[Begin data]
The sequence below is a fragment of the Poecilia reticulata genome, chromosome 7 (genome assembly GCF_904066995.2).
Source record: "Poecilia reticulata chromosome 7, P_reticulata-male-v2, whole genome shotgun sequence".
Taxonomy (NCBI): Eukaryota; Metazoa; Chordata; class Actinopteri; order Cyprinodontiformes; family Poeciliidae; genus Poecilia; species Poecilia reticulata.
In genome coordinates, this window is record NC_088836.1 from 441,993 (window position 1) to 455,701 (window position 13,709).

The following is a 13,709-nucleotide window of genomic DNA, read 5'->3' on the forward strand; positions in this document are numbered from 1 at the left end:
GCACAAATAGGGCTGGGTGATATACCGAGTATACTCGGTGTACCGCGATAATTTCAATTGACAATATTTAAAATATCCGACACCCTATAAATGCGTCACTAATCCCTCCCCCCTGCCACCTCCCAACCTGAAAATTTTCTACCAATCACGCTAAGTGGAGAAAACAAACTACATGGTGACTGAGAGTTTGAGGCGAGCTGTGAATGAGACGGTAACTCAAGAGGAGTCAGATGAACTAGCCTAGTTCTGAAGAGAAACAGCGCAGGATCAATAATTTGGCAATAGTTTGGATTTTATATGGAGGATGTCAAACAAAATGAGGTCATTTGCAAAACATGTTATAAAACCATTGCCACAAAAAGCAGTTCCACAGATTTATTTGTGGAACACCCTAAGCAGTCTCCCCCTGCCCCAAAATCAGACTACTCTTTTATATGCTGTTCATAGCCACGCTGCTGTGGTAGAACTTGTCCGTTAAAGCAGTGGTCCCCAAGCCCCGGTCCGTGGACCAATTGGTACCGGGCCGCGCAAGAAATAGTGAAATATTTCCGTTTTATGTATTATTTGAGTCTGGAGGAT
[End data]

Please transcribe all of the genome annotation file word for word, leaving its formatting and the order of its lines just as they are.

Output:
The sequence below is a fragment of the Poecilia reticulata genome, chromosome 7 (genome assembly GCF_904066995.2).
Source record: "Poecilia reticulata chromosome 7, P_reticulata-male-v2, whole genome shotgun sequence".
Taxonomy (NCBI): Eukaryota; Metazoa; Chordata; class Actinopteri; order Cyprinodontiformes; family Poeciliidae; genus Poecilia; species Poecilia reticulata.
In genome coordinates, this window is record NC_088836.1 from 441,993 (window position 1) to 455,701 (window position 13,709).

The following is a 13,709-nucleotide window of genomic DNA, read 5'->3' on the forward strand; positions in this document are numbered from 1 at the left end:
GCACAAATAGGGCTGGGTGATATACCGAGTATACTCGGTGTACCGCGATAATTTCAATTGACAATATTTAAAATATCCGACACCCTATAAATGCGTCACTAATCCCTCCCCCCTGCCACCTCCCAACCTGAAAATTTTCTACCAATCACGCTAAGTGGAGAAAACAAACTACATGGTGACTGAGAGTTTGAGGCGAGCTGTGAATGAGACGGTAACTCAAGAGGAGTCAGATGAACTAGCCTAGTTCTGAAGAGAAACAGCGCAGGATCAATAATTTGGCAATAGTTTGGATTTTATATGGAGGATGTCAAACAAAATGAGGTCATTTGCAAAACATGTTATAAAACCATTGCCACAAAAAGCAGTTCCACAGATTTATTTGTGGAACACCCTAAGCAGTCTCCCCCTGCCCCAAAATCAGACTACTCTTTTATATGCTGTTCATAGCCACGCTGCTGTGGTAGAACTTGTCCGTTAAAGCAGTGGTCCCCAAGCCCCGGTCCGTGGACCAATTGGTACCGGGCCGCGCAAGAAATAGTGAAATATTTCCGTTTTATGTATTATTTGAGTCTGGAGGAT